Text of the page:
• Manage Communication
  • Deal with Distractions

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CARMEN WILL HELP YOU:

1. Analyze your goals  2. Create a custom strategy  3. Execute the strategy so that you see results!

7 Steps To A Stress Free Sale

Learn the 7 Steps to a Stress Free Sale in this post.

7 Steps to a Stress Free Sale

 

You are planning to sell your real estate investment, now or at some point in the future. Most everyone sells eventually. But when it comes down to it, the idea of selling can be so overwhelming!  Where should you start to prepare? I'm going to answer that question for you with my 7 Steps to a Stress Free Sale.

Well, I say seven steps, but in reality it’s more like three very specific categories that are broken down and laid out as clearly as possible. 

Let’s jump in: 

Pre-inspect

99.5% of buyers will want to pay an inspector to take a closer look at the property, so conducting a pre-inspection prior to listing will help you get ahead of the curve and address any potential issues before your house ever lists. Pre-inspecting has the potential to save you money in the long run, and will go far in meeting your goal for a stress free sale. In this category you will address Steps 1 through 3.

1. Walk around the outside of the home and outbuildings.

Make sure all of the exterior light fixtures work, check the siding for damage, and consider painting if there is any exposed wood. Tidy up landscaping while you are out there, too. Curb appeal matters, but paying attention to landscaping also allows you to ward off any potential pests, too. Fix broken gates and latches, too.

2. Look closely at the roof and gutters.

Clear debris and moss, and if there is any sign of damage or leaks, address it. To get a full picture of the roof condition, you will also need to move to step 3.

3. Check out the crawl spaces.

Attic and basement spaces, either full or crawl spaces, are good places to look for signs of problems before they become big. Look for signs of water damage and/or the presence of critters, and take care of it if you find either.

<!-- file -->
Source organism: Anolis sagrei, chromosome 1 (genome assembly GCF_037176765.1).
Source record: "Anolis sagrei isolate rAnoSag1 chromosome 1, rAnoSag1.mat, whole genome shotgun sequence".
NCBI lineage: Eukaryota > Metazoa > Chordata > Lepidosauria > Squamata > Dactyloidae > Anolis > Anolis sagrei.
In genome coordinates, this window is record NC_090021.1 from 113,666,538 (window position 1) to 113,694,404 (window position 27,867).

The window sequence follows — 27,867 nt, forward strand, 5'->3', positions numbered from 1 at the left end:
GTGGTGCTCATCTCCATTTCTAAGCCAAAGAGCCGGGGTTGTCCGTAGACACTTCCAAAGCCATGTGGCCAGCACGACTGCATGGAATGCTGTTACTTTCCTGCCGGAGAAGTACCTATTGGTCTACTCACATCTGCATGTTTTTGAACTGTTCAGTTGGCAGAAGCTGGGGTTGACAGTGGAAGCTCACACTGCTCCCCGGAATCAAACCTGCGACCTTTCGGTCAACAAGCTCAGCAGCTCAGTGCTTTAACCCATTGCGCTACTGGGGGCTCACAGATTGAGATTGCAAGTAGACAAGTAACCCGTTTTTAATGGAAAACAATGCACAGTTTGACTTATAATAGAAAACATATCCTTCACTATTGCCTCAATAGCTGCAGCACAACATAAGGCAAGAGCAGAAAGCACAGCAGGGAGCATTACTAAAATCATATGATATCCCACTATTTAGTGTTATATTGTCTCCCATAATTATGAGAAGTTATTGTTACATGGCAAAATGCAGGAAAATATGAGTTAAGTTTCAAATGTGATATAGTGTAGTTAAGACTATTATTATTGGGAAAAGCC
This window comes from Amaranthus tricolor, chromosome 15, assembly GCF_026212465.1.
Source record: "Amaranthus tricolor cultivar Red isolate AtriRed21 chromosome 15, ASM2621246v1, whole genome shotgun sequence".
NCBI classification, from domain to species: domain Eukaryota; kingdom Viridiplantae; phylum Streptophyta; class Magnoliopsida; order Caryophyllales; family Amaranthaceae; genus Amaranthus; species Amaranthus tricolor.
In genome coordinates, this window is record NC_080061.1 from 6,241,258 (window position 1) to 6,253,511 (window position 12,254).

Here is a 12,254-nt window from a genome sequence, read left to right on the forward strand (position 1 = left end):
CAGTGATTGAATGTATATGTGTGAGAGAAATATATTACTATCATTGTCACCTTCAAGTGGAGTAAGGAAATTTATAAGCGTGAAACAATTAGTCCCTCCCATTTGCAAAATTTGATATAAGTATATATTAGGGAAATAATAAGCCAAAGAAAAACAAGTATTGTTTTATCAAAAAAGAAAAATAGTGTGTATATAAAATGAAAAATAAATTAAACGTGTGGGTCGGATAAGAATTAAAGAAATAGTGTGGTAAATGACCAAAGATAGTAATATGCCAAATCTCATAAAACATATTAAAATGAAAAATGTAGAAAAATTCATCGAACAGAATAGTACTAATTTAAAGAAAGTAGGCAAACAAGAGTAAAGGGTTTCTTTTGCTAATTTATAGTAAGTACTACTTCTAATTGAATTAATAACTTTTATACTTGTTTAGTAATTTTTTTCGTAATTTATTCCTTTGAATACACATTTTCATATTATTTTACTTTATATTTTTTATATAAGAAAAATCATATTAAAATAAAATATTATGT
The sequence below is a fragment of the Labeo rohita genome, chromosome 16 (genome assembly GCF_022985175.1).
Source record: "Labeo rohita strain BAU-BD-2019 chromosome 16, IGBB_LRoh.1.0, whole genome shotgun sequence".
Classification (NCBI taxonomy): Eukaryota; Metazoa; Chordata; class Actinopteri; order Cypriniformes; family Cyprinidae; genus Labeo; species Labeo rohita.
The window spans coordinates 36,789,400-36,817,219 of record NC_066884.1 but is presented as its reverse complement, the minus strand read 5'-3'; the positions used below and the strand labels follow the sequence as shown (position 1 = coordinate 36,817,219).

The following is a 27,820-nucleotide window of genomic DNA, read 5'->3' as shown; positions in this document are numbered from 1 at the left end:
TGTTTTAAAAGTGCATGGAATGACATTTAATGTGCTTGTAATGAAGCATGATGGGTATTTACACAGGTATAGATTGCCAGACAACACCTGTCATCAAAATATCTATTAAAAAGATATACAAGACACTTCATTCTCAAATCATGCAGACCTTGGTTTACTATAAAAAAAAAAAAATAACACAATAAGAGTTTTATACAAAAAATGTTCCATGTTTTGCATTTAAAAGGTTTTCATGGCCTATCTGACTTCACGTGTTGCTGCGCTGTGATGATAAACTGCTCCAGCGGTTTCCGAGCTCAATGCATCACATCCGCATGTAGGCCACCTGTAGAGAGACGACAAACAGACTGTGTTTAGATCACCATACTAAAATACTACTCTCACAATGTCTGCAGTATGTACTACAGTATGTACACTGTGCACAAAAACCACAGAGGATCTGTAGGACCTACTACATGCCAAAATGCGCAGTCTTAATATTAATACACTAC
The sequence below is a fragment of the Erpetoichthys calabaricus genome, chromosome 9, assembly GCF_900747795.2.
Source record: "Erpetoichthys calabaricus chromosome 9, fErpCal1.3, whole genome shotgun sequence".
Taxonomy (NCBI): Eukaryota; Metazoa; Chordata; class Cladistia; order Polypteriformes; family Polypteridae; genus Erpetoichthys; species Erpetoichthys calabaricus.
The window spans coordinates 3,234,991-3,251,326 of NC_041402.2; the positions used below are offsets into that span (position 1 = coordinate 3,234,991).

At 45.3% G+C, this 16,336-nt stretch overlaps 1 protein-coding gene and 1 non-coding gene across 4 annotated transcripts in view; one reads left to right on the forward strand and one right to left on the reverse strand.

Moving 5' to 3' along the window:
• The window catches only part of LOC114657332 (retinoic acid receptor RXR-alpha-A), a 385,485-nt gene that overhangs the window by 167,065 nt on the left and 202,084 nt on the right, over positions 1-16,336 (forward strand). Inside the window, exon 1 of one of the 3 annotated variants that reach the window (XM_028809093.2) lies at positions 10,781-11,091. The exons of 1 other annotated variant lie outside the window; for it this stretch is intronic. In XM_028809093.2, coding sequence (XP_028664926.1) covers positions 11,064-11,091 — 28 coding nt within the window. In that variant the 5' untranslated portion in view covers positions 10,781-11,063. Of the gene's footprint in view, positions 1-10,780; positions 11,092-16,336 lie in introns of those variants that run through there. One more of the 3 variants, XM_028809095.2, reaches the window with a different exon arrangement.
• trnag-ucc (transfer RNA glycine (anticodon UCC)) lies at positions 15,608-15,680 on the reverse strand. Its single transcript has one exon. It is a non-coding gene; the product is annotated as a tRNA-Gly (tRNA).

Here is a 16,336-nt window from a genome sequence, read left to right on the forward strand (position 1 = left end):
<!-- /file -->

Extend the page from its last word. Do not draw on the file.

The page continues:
Declutter

The first impression may be the only impression buyers get of your property. If you really want to stand out you need to declutter every single area of the property, including the garage and yard. This category consists of Steps 4 though 6.

4. Address exterior clutter.

Pare down on lawn furniture, and toss some fertilizer and mulch on your freshly manicured plants. Sweep the porch of leaves and debris, and make sure that the exterior entry way is clean and inviting.

5. Take stock of what is in each space, including the attic and the garage.

Don't get bogged down here just yet. I'm going to give you some tips for purging the clutter below. Right now, just walk through and get a feel for what you have, grab any obvious garbage, and get it out.

6. Use the 3-Pile Method to inventory, sort, and clear out the excess.

Work room by room to put EVERYTHING you own, across your entire house, into three piles:

Pile 1: Donate. Think about your floor space as if you were paying price per square foot, because guess what: YOU ARE!

Pile 2: Toss. Be real with yourself here. Think of me saying this in my Mom Voice: “If you treat it like garbage, then it IS garbage.”

Pile 3: Keep. Keep only what you really use or what really matters to you. And if you keep it, it has to have a home. A place for everything and everything in its place, if you will. If it doesn't have a home then I encourage you to make a home for it OR...find its home in pile 1 or 2.

Re-inspect

Once the items in Pile 3 are back in their homes, and the rooms are thoroughly emptied, you’ll want to focus your attention on the finishing touches. This brings us to our final step to prepare you for a stress free sale.

7. Thoroughly assess the condition of interior walls, doors, and fixtures.

Sometimes we spend so much time living in our space that we become blind to the chip in the sheet rock or the door hinge that needs to be re-tightened. The point here is to make the existing features as tidy and functional as possible. 

There you have it, folks: My 7 Steps to a Stress Free Sale. It's all about the preparation. Do the work before you list to minimize surprises and headaches during the sales process. Trust me, it works!

And to help you work the steps, I've put all of this into a handy checklist, along with some of the most common FAQs I get asked. Complete the form below to receive your checklist!

FREE SELLER'S CHECKLIST

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Contrary to popular belief you do NOT need to remodel or spend money on consultants or services to sell your property. You simply want to know the condition of what it is you’re wanting to sell.